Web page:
Sometimes people for whom life had become a total nightmare – whose personalities seemed taken over by alien powers confronted Jesus; indeed, they seem to have had a kind of inside track on recognizing him, knowing who he was and what he’d come to do. He’d come to stop the nightmare, to rescue people, both nations and individuals, from the destructive forces that enslaved them.

So whether it was shrieking demons, or simply whatever diseases people happened to suffer from, Jesus dealt with them, all with the same gentle but deeply effective authority. This is how Mark begins to tell us both about how Jesus became so popular so quickly and of how the course of his public career, pointed unavoidably to its dramatic conclusion.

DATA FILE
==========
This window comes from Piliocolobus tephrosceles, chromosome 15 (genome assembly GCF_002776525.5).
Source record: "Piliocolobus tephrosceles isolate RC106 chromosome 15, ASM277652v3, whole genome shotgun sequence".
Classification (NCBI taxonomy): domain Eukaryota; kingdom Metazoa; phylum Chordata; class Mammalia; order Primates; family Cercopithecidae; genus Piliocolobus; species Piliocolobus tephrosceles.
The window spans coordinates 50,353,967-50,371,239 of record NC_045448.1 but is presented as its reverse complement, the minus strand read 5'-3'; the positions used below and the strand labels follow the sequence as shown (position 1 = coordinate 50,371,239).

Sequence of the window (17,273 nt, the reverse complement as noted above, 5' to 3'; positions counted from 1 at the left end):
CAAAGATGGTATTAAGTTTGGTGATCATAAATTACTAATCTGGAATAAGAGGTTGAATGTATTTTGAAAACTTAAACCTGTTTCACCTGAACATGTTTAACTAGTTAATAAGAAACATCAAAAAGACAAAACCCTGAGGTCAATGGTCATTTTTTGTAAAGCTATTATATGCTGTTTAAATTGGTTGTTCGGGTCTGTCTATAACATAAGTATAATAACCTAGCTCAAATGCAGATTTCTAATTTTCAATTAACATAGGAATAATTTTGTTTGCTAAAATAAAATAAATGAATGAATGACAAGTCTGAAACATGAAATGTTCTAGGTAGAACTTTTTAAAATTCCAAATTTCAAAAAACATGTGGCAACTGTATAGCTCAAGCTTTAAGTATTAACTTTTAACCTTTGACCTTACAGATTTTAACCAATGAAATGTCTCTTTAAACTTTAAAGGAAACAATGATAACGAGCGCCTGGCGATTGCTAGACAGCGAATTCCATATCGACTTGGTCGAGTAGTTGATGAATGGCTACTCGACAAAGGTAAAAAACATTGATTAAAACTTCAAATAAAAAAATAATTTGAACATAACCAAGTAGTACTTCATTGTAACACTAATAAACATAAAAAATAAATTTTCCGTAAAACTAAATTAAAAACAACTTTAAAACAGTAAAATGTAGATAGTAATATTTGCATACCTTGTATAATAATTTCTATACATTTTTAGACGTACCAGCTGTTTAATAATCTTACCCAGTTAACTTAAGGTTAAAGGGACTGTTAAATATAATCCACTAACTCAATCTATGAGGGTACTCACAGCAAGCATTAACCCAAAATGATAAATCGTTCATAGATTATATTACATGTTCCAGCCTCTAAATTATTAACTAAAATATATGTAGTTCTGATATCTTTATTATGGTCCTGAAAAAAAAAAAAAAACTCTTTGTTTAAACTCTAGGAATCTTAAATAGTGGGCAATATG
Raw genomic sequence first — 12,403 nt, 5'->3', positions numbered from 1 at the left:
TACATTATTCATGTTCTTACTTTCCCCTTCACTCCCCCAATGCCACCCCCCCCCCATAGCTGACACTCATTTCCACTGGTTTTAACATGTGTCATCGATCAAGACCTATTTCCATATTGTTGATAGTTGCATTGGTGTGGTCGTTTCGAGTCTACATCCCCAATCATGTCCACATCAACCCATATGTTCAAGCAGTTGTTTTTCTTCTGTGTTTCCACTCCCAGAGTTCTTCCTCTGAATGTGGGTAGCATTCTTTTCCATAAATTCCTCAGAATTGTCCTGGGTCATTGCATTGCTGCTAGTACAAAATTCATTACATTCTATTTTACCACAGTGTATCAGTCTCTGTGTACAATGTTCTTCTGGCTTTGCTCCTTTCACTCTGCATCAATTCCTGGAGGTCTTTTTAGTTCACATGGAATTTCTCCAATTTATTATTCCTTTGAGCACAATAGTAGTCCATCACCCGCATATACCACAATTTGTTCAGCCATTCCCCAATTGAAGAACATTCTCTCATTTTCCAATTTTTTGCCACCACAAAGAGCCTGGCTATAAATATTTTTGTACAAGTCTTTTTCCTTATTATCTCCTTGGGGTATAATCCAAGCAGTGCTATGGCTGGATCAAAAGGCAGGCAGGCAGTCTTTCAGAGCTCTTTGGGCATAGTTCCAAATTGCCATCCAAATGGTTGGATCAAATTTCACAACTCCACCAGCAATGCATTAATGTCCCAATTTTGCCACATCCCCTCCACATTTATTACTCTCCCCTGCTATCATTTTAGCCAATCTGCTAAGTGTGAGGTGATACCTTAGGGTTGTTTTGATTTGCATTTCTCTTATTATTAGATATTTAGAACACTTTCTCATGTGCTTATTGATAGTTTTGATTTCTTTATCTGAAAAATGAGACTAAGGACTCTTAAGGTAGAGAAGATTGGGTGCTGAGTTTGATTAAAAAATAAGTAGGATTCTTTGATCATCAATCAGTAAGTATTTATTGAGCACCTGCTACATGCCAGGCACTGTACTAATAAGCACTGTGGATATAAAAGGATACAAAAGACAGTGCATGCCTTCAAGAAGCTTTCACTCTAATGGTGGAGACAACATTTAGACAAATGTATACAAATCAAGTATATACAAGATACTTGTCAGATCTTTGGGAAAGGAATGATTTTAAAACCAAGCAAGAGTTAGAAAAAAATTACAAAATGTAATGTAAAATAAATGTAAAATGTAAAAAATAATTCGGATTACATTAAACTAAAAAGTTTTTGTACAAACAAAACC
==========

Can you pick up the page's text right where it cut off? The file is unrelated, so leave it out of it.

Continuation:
There is no doubt that Jesus quickly attracted huge crowds, and that his authoritative healings were the main reason. That in itself would have been threatening to the authorities; but, there was more. Jesus had joined in a struggle against the forces of evil and destruction,
forces that still exist in the world today. Jesus came to be the human bridge or ladder across which people could climb to safety. And in the process, he himself paid with his own life – the price of this saving authority, Christ on the Cross, a human bridge with outstretched arms carrying people from death to life; that was simply part of the integrity of his healing action which now stretches to eternity. The demons had their final shriek at him as he hung on the cross, challenging and mocking for the last time the validity of his authority. On the cross he completed the healing work he began that day in the synagogue.